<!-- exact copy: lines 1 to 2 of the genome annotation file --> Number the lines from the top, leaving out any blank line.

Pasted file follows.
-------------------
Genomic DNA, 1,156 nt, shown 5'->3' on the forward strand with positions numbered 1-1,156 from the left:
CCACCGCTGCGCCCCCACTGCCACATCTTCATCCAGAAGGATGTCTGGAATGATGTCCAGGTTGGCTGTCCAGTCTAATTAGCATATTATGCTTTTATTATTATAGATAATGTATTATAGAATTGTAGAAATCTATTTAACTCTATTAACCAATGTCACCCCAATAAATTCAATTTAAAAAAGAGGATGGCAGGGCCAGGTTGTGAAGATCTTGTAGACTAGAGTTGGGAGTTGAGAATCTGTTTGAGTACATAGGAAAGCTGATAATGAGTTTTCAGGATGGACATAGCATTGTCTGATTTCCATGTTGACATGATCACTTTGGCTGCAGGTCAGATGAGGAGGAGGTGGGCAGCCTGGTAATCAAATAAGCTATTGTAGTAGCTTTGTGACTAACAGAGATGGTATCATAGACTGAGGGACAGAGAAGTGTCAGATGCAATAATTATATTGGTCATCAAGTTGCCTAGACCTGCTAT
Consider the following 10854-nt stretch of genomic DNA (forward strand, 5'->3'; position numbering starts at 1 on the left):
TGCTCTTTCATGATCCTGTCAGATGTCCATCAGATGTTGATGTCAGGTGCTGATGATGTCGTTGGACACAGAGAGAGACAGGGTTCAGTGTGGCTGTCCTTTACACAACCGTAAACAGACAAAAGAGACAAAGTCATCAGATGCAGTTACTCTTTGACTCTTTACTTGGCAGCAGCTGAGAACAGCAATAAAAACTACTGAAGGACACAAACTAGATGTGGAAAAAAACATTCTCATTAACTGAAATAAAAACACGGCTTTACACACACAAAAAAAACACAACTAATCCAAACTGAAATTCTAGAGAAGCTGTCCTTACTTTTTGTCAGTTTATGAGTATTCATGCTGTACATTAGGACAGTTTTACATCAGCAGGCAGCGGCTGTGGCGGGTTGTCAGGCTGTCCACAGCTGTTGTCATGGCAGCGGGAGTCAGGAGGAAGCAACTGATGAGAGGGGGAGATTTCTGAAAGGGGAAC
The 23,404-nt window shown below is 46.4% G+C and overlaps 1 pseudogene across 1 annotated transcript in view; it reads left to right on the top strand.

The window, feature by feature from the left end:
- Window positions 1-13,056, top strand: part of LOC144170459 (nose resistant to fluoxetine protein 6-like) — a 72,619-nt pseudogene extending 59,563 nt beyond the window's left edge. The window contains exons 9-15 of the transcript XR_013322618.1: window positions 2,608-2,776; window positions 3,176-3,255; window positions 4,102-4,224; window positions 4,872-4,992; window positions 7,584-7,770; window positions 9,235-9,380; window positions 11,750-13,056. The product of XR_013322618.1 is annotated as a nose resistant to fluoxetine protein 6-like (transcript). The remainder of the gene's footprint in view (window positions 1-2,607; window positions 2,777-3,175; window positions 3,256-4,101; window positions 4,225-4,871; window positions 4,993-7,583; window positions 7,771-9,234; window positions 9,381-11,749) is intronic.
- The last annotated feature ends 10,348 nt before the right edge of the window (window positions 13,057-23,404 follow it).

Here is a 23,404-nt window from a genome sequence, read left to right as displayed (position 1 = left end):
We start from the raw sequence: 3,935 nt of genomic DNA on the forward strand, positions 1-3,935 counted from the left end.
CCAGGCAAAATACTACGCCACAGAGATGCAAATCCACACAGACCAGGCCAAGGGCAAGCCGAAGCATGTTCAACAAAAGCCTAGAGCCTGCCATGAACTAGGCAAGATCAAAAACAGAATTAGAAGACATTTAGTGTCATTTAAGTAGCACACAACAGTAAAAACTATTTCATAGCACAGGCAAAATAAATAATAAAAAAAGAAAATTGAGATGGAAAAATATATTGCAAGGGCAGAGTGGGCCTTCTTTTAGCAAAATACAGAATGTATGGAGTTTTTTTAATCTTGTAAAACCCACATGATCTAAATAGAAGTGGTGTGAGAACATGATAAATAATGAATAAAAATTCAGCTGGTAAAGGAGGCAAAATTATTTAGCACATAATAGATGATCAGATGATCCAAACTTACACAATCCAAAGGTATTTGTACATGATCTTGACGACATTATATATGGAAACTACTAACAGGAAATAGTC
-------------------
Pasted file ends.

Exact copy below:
Genomic DNA, 1,156 nt, shown 5'->3' on the forward strand with positions numbered 1-1,156 from the left:
CCACCGCTGCGCCCCCACTGCCACATCTTCATCCAGAAGGATGTCTGGAATGATGTCCAGGTTGGCTGTCCAGTCTAATTAGCATATTATGCTTTTATTATTATAGATAATGTATTATAGAATTGTAGAAATCTATTTAACTCTATTAACCAATGTCACCCCAATAAATTCAATTTAAAAAAGAGGATGGCAGGGCCAGGTTGTGAAGATCTTGTAGACTAGAGTTGGGAGTTGAGAATCTGTTTGAGTACATAGGAAAGCTGATAATGAGTTTTCAGGATGGACATAGCATTGTCTGATTTCCATGTTGACATGATCACTTTGGCTGCAGGTCAGATGAGGAGGAGGTGGGCAGCCTGGTAATCAAATAAGCTATTGTAGTAGCTTTGTGACTAACAGAGATGGTATCATAGACTGAGGGACAGAGAAGTGTCAGATGCAATAATTATATTGGTCATCAAGTTGCCTAGACCTGCTAT